“This requires a great deal more than a verbal adjustment, which is why God's freedom qua divine is never defined this way in Catholic theology, but rather in terms of ontological independence. Good and evil actions have different ontological status, so there's no such thing as a freedom to "choose" evil (evil is no power; it is simply the corruption of another power). Mutatis mutandis, the definition holds, but it's more than a mere verbal change.”

You used the word “libertarian” to define your own position. You took this word from contemporary philosophical action theory. That is where it derives its meaning.

i) If you wish to invest it with a nonstandard sense, then you need to explain your idiosyncratic usage the first time you first introduce the term to define your own position.

ii) No one said that evil is a power. Rather, evil is an object of power.

iii) To identify your own position as libertarian, only to deny that there is such a thing as the freedom to choose evil, is simply eccentric.

iv) Do you deny that it lies within God’s sheer omnipotence to do evil? Not whether he would, but whether, other attributes aside, he could.

If so, how do you redefine omnipotence?

“God's freedom pertains to potentia absoluta, which in turn pertains to ontological dependence. The notion that different possible worlds represent different potentia in God says that God varies from world to world, which is simply modal polytheism.”

Prejean suffers from reading incomprehension. What I said is that if divine freedom is defined in libertarian terms, then God is pure potentia rather than pure actus since his choices are thereby dissevered from his nature or moral character.

“Also, Hays's remark regarding God's goodness here proves that Hays has defined divine goodness solely in terms of the divine will.”

Prejean suffers from an unfortunate inability to distinguish between my own position and the position I oppose.

I do not define divine goodness solely in terms of the divine will. Rather, that’s an implication of the libertarian position he espouses. Libertarianism is inherently voluntaristic.

“Possible worlds again. This is just anthropomorphism.”

Actually, possible worlds flow from the Scholastic distinction between potentia ordinata and potentia absoluta, for God’s potentia absoluta is not exhausted by his potentia ordinata.

It also follows from certain counterfactual propositions in Scripture.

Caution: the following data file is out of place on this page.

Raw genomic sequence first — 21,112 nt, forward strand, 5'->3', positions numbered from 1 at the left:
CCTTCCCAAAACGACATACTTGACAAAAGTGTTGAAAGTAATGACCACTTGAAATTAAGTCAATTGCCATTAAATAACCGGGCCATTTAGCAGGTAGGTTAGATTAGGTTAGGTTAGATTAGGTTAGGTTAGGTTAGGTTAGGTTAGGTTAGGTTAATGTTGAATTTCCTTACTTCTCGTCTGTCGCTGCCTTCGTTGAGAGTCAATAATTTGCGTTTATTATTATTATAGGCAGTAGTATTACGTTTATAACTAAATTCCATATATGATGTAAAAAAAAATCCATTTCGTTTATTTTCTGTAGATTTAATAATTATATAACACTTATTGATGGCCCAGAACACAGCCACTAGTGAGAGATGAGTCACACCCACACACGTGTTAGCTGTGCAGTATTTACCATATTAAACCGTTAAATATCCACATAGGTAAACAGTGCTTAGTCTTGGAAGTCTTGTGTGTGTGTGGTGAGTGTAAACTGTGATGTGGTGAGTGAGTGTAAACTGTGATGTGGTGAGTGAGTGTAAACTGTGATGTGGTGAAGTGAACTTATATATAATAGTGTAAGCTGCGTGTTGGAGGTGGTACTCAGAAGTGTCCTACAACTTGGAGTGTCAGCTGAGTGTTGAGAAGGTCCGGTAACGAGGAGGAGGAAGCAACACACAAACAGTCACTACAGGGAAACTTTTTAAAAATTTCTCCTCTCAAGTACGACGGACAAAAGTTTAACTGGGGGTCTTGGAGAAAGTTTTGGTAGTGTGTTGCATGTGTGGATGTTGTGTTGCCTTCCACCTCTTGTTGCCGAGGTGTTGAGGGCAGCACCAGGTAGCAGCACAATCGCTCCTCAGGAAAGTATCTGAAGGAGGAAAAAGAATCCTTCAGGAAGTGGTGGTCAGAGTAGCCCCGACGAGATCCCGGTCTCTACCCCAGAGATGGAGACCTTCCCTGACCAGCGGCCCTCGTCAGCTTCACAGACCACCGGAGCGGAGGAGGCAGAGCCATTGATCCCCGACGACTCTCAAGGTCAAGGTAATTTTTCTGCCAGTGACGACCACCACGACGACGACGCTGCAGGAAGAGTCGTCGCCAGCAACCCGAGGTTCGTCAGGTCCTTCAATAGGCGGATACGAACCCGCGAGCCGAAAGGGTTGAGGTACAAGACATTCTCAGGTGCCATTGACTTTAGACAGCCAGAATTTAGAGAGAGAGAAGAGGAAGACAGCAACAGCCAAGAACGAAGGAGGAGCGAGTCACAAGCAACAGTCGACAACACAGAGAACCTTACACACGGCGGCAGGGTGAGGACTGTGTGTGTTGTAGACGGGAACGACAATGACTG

Strictly speaking, a possible world is a synonym for divine omnipotence (i.e. for what God can possibly do).

“The notion of God being "constrained" AT ALL shows that you don't have a coherent concept of what power is in the first place.”

i) More reading incomprehension. I didn’t say that he was “constrained.” Indeed, I said the opposite.

ii) However, unless one is a voluntarist, God’s choices are characterized by all his attributes. His will is not a sheer will. His omnipotence is inseparable from his other attributes. This is why he cannot do everything of which he is otherwise capable.

“It suffices for me to show that it is irrational and unjustified.”

Yes, it would suffice for Prejean to show that Reformed theology is, indeed, irrational and unjustified. So when is he going to show us rather than tell us?

“You're simply asserting two prima facie incompatible concepts without argument.”

You haven’t shown them to be prima facie incompatible.

“Given your metaphysical assumptions, I don't think it is possible for you to coherently affirm the existence of any of those distinctions.”

He doesn’t *think* it’s possible. And *why* he doesn’t think it’s possible he doesn’t say.

“But my Latin knowledge is close to nil, so I might have got an ending wrong somewhere.”

In that case, he can’t read the Latin Fathers in the original. What about his knowledge of Greek? Can he read the Greek Fathers in the original?

If not, then he has no mastery of the primary sources of patristic theology, in which case his triumphalist appeal to Nicene Orthodoxy and the like should be judged accordingly.

5 comments:

  1. I'm interested in reading a post conserning God's eternal decrees and His providential decrees.

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  2. "Concerning"

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  3. A fairly recent post discussing God's perceptive vs. decretive decrees can be found here:

    http://triablogue.blogspot.com/2006/09/mired-in-his-own-tar-pit.html

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  4. Might be a good time to brush up on the distinction between a premise and an argument.

    Also, I don't reply to Calvinist exegetical arguments because I don't accept the Calvinist position on Scriptural authority, and quite frankly, I don't know why anyone does. I recognize that there are smart people that buy it, but there are smart people who believe all sorts of things for no discernible reason. If I think the argument is based on a peculiar concept of Scriptural or Catholic authority that people are unlikely to accept barring some sort of personal motivation that isn't really subject to rational argumentation, then it's a waste of time responding to it. No one who will listen to me would listen to you in the first place. By and large, Calvinism just isn't an intellectual threat to Catholicism as I perceive it, as opposed to, say, Orthodoxy or liberalism among Catholics, which is where I spend the vast majority of by time. James White just happens to have personally rubbed a number of people the wrong way, and that's why his name keeps coming up.

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  5. Benedict XVI12/18/2006 1:19 AM

    Or maybe it's because he keeps kickin' your butt...